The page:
by Conrad Savariau
When I began attending Manning's in January 1958, I was placed in Form 2C. I wasn't aware if Forms 2A, or 2B were overcrowded, didn't have the stuff to be in either, or simply a misfit. I opined then, that even if I were to be placed in First form, I'd just be as exuberant to be a student. It was an aspiration of mine, and I’m certain it were of others.
I considered myself an all-rounder, capable of participating, and performing well in various activities. First, I started with high jump, but only managed to scale the height where guys like Manzie Linton and Victor Brooks started.
I tried long jump, but it was more like diving as after hitting the springboard I descended to the sand pit touching down hands first often prostrated and getting sand in my mouth. Yes, the Track, I thought, was a better idea, especially the appeal of the 220 yards so; I practiced to master this distance. The 100 yards was beyond my scope, given the wide array of sprinters, and the 440 was definitely not my choice. I would regularly mingle in the general area where fellow athletes mingled hoping to run with a group to outrun someone. I specifically remember these three known runners, Alfred Buchanan, Leslie Franklin and George Delisser (my classmate). I remember running the 220 with these three and about five others. It was not an organized, but rather an impromptu race, and I was placed….ninth, or last. I was relentless as I had been resolute about qualifying for this particular distance. But I relentlessly......chased the other athletes so; I gave up track and field.
I was assigned to Morris House, and attempted to exhibit my batting skills representing my House against Clark House. It was my time to bat, and with bat under my arm I headed onto the field to ensure victory. I could hear the chanting of the spectators saying, go Stedger, and I felt good. I believe the bowler was Clarence Clarke, a pace bowler (if I'm mistaken, I have every right to as I was truly ridiculed).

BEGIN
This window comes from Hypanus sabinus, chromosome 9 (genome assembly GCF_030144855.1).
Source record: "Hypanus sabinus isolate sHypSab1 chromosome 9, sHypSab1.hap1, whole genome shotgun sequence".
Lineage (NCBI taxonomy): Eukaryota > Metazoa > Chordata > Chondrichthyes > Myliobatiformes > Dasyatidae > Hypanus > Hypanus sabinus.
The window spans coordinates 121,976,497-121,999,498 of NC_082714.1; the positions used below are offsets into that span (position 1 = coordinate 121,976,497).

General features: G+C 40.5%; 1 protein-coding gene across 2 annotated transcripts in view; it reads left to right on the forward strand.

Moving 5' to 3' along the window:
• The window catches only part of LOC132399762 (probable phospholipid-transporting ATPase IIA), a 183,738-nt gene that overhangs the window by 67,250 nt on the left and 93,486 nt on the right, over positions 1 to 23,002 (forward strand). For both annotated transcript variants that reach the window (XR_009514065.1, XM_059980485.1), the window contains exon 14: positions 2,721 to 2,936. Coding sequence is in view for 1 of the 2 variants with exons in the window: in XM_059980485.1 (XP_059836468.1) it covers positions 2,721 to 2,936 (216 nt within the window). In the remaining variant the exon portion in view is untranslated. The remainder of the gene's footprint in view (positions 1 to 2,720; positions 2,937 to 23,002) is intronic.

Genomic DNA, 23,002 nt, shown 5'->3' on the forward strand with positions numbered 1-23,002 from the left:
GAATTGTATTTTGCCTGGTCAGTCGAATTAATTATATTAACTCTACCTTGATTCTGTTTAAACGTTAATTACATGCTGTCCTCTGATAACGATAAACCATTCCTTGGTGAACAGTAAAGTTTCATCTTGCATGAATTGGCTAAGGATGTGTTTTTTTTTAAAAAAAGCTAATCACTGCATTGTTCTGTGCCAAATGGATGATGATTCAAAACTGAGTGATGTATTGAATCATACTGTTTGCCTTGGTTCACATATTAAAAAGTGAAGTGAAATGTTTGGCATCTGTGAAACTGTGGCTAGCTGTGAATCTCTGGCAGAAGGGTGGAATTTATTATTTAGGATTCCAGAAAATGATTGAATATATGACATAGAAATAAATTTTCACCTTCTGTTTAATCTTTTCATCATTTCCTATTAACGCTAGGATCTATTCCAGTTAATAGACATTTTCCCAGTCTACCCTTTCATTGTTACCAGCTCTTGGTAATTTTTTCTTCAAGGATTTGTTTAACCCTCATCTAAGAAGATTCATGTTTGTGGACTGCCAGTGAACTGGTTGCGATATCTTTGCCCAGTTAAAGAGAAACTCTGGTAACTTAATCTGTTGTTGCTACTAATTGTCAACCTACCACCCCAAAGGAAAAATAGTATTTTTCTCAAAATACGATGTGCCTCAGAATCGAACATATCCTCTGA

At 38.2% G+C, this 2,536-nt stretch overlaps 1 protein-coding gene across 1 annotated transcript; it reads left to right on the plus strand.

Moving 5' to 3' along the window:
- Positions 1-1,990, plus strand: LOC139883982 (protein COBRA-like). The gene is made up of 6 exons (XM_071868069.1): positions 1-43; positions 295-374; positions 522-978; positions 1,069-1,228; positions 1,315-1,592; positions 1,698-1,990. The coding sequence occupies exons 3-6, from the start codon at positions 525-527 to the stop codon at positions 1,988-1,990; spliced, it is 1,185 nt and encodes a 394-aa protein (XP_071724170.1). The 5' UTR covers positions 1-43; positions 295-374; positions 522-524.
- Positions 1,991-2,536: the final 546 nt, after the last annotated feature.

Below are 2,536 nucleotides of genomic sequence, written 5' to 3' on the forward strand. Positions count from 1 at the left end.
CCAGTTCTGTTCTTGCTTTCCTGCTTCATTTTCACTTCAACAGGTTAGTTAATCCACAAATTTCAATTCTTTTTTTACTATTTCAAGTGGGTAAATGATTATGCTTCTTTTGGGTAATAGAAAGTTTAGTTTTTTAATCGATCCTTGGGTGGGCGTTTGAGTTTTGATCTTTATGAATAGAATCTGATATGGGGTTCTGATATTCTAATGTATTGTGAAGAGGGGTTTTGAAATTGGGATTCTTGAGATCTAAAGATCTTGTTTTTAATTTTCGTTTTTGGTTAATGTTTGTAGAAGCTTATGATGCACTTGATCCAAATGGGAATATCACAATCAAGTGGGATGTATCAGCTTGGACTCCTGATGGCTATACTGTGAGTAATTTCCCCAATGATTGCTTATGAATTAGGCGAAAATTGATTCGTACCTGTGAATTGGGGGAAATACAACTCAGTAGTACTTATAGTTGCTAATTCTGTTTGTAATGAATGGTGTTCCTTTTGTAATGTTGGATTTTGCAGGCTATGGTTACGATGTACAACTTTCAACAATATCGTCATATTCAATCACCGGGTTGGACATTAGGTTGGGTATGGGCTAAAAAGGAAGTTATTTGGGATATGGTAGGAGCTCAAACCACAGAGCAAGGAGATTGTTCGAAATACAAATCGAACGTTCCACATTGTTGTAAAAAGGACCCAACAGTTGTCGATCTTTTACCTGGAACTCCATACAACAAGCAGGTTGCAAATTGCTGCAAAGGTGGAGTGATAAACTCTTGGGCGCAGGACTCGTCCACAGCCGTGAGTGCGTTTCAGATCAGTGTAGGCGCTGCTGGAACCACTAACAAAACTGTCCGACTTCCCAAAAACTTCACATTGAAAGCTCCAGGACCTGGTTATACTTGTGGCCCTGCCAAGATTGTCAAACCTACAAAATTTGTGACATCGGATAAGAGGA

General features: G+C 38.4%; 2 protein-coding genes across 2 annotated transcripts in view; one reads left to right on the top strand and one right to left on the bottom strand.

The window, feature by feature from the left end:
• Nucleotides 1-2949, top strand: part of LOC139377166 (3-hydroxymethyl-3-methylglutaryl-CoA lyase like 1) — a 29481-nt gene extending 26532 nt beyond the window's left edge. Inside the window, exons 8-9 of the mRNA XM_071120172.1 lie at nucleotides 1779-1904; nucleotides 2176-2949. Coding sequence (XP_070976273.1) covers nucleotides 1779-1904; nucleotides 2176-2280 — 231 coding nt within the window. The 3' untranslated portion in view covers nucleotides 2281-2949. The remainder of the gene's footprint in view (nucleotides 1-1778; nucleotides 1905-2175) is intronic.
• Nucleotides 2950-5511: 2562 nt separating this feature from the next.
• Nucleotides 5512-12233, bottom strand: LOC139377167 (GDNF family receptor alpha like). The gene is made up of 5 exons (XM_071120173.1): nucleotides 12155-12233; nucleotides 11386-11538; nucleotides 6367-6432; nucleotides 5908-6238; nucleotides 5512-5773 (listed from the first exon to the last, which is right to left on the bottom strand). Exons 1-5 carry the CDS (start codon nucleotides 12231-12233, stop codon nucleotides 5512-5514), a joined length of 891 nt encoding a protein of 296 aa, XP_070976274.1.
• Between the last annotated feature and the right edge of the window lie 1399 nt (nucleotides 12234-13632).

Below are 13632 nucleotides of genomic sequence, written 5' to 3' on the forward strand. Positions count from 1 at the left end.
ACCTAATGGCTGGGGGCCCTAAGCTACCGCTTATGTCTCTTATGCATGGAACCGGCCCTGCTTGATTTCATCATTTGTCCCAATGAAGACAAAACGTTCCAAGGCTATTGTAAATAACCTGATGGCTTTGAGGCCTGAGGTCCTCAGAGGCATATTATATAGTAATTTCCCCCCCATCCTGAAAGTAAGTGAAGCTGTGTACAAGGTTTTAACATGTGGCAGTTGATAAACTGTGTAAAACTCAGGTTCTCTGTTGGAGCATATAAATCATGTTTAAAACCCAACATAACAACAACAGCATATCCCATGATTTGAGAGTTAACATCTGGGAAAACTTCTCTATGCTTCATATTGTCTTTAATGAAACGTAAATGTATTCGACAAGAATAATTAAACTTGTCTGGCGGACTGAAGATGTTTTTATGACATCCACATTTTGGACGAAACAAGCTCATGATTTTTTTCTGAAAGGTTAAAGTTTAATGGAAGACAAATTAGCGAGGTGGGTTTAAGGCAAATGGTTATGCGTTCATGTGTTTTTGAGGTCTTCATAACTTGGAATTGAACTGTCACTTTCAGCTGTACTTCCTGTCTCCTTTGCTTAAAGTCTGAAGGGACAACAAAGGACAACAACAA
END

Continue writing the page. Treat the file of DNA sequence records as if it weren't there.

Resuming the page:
Confidently, I slowly looked around where I should hit the first ball... for six, I took a swing as he released the ball, and two wickets were uprooted. I was .......embarrassed as the chanting greeted me on my rapid return with a first ball duck.
Next I decided I'd try soccer, but even before I could take it seriously I became cognizant of how dwarfed I was. I was being greatly overshadowed by Anton Tomlinson and the young stalwart, Ansel Philp and other protégés so; I obligingly gave up the effort, and resorted to spectating.
It's noteworthy, that Manning's had a vibrant swimming team. For those who are not aware, this is how it began. In early February 1958, I heard that Mr. King (he's from Barbados), was recruiting swimmers, I quickly enrolled, and so did others. I must also mention here, that we also practiced and played water polo, including the girls. It was Mr. King’s desire to incorporate both in our annual sport events in the near future, given their popularity among both male and female swimmers.